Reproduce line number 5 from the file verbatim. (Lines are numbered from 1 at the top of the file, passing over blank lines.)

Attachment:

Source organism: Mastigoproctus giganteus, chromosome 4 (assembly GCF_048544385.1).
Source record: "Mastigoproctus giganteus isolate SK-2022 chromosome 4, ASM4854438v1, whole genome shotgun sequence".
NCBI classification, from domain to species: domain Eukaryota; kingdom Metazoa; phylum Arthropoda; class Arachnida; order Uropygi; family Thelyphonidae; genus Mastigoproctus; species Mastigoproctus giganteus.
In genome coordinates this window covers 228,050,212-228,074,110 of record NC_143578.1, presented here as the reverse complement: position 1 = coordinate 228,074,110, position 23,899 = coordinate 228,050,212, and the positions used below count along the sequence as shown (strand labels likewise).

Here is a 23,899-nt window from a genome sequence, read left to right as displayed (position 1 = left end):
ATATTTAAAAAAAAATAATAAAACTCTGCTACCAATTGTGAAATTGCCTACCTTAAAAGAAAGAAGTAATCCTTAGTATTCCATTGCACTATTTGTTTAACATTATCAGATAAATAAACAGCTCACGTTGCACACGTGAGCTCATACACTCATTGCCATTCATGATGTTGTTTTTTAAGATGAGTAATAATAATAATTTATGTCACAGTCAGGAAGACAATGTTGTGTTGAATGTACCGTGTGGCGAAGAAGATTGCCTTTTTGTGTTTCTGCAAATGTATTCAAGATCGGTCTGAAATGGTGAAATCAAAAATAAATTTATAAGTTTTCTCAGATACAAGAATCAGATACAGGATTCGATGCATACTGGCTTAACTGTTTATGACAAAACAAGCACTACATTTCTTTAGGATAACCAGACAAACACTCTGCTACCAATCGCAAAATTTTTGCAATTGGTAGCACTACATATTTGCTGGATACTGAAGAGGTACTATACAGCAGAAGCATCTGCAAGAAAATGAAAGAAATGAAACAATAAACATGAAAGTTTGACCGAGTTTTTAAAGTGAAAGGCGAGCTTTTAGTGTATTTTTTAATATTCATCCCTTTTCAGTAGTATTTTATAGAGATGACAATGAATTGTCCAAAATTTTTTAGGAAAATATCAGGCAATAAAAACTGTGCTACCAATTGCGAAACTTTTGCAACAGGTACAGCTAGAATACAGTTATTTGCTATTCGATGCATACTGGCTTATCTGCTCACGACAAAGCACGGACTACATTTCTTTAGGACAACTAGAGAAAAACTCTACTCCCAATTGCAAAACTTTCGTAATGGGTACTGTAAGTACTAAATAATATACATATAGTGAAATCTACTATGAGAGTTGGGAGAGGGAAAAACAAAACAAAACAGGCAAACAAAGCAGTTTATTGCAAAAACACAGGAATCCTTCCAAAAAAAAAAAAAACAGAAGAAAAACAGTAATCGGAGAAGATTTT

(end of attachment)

Here is a 23,899-nt window from a genome sequence, read left to right as displayed (position 1 = left end):